NYC 1983. Underground.

NYC Subway, 1983 or so


My coworker asked if I had ever been through anything “like this” before. The answer was instant. Yes: AIDS in 1983. I spoke with a friend after Mass tonight and he agreed. AIDS in the early 80s was exactly like this.

In the early 80s (nearly until the end of the 80s, actually) we didn’t know what was causing it. HIV was a theory (a good one… and the right one it turns out) put forward in 1984 but even as late as 87 or 88, I remember a sizable portion of the gay community being quite vocal about multiple causes. One newspaper editor was quite convinced that the syndrome itself was caused by a combined one-two punch of Swine Flu complicated by rampant drug use. I remember a headline in his paper where a certain country had recently admitted to having AIDS patients. The secondary headline was “You know what else they have there? A lot of sick pigs.” We didn’t know – or didn’t want to admit – that this was your basic STD; albeit deadly.

A close friend was first diagnosed with AIDS in the spring of 1983 and was in St Vincent’s Hospital in Manhattan, they used to seal the doors with plastic sheets and make you wear masks, gloves, and gowns to visit AIDS patients. A wise mutual friend took me to see Mills in the hospital. We put on all the things and sidled through the plastic sheeting and then the nurse who was helping us ran back to the safety of her desk. We took off our plastic protections and kissed Mills on the forehead hello. In those days the journey from diagnosis to death was 1-2 years. Mills Omaly died in 1984.

Here’s a good sentence about 1981: By the end of the year, 121 of the individuals with the disease (of 270 reported cases) had died. It was 100% fatal in those days. For diagnosis, we had to rely on 3 marker diseases: Kaposi’s Sarcoma (a type of skin cancer), Pneumocystis carinii pneumonia (PCP), or a type of Lymphoma (another cancer). If you had one of these three things and you were a gay man, then you had AIDS. The issue is by the time you got to one of these three diseases, your AIDS was already quite advanced, and you’re about to die. We didn’t know this until later. So in 1983… someone would see the “wine-dark kiss of death” on their skin (Angels in America) and folks would run away. People would avoid them on the street. Families would disown them. Preachers would call it God’s Wrath. And since it was “only” gays, people treated them as a part of the populace that could be sacrificed. And then they would die, alone and isolated.

Even after the CDC ruled out casual contact as a possible vector of transmission a straight roomie once worried that he could get AIDS by sharing a smoke with me. But that was not just an issue of prejudice. This thing was so alien, even gays just didn’t know. People who thought that “gay” was a genetic thing suddenly wondered if AIDS was related to the “gay gene.” what if this was all programmed to collapse?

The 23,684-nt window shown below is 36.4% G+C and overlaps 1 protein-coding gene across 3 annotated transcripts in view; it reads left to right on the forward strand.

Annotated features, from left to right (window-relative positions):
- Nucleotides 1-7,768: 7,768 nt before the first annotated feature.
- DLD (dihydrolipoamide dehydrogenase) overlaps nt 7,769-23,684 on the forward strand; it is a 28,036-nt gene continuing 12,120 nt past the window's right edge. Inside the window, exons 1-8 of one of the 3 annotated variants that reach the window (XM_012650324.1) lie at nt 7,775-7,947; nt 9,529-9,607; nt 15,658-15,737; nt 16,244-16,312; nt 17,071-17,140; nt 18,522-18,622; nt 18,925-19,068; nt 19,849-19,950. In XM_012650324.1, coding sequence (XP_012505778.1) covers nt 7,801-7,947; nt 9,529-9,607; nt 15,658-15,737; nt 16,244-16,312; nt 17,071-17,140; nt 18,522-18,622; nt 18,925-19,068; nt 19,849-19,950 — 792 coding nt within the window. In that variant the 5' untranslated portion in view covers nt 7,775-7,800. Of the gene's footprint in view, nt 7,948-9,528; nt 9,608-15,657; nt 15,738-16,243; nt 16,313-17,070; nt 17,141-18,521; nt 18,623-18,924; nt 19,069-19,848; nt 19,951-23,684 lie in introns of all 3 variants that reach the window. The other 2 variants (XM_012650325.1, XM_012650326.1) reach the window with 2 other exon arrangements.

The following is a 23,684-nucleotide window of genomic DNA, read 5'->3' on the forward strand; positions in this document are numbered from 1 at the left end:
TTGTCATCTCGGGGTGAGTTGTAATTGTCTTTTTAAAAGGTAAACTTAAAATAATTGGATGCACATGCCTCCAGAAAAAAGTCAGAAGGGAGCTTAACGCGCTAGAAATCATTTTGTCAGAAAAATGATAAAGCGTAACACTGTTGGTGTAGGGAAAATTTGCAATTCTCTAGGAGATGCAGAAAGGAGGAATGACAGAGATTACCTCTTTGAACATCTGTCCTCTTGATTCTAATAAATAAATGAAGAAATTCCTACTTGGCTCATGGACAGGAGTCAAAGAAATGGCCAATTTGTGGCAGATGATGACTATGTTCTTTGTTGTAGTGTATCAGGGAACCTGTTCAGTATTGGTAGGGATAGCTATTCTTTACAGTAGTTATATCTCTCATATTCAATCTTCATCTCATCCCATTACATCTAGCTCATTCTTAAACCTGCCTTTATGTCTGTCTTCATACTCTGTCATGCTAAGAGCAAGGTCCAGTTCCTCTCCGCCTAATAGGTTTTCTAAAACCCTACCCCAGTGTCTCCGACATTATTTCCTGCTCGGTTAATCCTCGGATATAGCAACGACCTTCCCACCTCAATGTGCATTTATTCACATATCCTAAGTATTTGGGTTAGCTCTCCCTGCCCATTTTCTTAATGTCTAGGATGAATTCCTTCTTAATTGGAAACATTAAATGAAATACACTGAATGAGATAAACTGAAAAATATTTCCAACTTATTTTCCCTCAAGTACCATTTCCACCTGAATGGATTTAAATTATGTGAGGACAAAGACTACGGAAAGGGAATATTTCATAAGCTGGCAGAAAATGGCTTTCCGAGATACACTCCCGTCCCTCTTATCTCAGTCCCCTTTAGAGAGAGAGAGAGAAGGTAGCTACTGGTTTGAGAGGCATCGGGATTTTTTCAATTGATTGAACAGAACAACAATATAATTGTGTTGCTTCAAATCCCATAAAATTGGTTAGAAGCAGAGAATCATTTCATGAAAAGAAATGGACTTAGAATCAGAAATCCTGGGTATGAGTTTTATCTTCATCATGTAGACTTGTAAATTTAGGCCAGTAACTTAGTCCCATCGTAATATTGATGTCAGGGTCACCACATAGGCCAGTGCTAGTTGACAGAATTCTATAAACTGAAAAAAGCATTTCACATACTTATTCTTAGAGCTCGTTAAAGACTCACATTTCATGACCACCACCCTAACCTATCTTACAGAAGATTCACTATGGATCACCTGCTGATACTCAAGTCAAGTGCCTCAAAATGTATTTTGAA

And even when we started talking about Safe Sex – which is to say use condoms, etc – I was in meetings where grown, intelligent people were like “Codswallop! I don’t need a condom, it’s not like anyone getting a baby here.” We didn’t want to admit it was your basic STD, albeit deadly, because that meant there was really only one way to stop it. That required everyone to play along, everyone needs to stop doing whatever they want. Bathhouses closed. Sex clubs closed. Back rooms in bars closed. And still, people were screaming about their personal freedom.

It was so freaking scary. I’m crying now. For friends I lost. For panic I felt. For questions I had that no one could answer. I was constantly checking lymph nodes, odd blotches, and using this breath thing where you made a ball float in a tube marked with calibrations. I don’t know what it was, anymore: it had something to do with lung capacity and pneumonia. Had I ever had sex with someone who had had sex with someone who had had sex with someone who had AIDS? Thinking these things then is probably why I’m alive now: but it took a whole lot out of me.

That’s where we are now, at least in my book, except the time is telescoped now. Instead of two years, we can be dead in two weeks. People are screaming about freedom, still, but casual contact can be – actually – deadly. A few weeks ago, we did not know what we know now. Italy hadn’t happened a few weeks ago.

People are in denial: talking about Population Density in China like they’re still in Grade School trying to imagine “One Billion People.” Early on in the current crisis I heard about virus spread as an issue of Population Density in China, and how can we keep “them” from coming here. We’ll be safe in the US. Then I realized that population density in SF, NYC, etc. is higher than in China. In fact, in NYC, the only Borough with a similar density to central Wuhan is Staten Island. The others have a per-mile density several times greater than central Wuhan. SF is 15K more populous per square mile than central Wuhan. DC is higher. LA is higher. Rome and Napoli are way less dense than those US cities… so… brace yourselves.

And some people still think a portion of the population is purely sacrificial. It’s only the elderly (which I’ve heard too damn much). It’s only Chinese. It’s only travelers. It’s only the poor.

Yes, I’ve been here before.

This was a series I didn’t expect to write.
NYC 1983. Underground
NYC 1985. The Doomed
NYC 1987. Mad as Hell
1997: Like PrEP for Covid

Author: Huw Raphael

A Dominican Tertiary living in San Francisco, CA. He is almost 59. He feeds the homeless as a parochial almoner and is studying to be a Roman Catholic Deacon. He is learning modern Israeli Hebrew and enjoys cooking, keto, cats, long urban hikes, and SF Beer Week.

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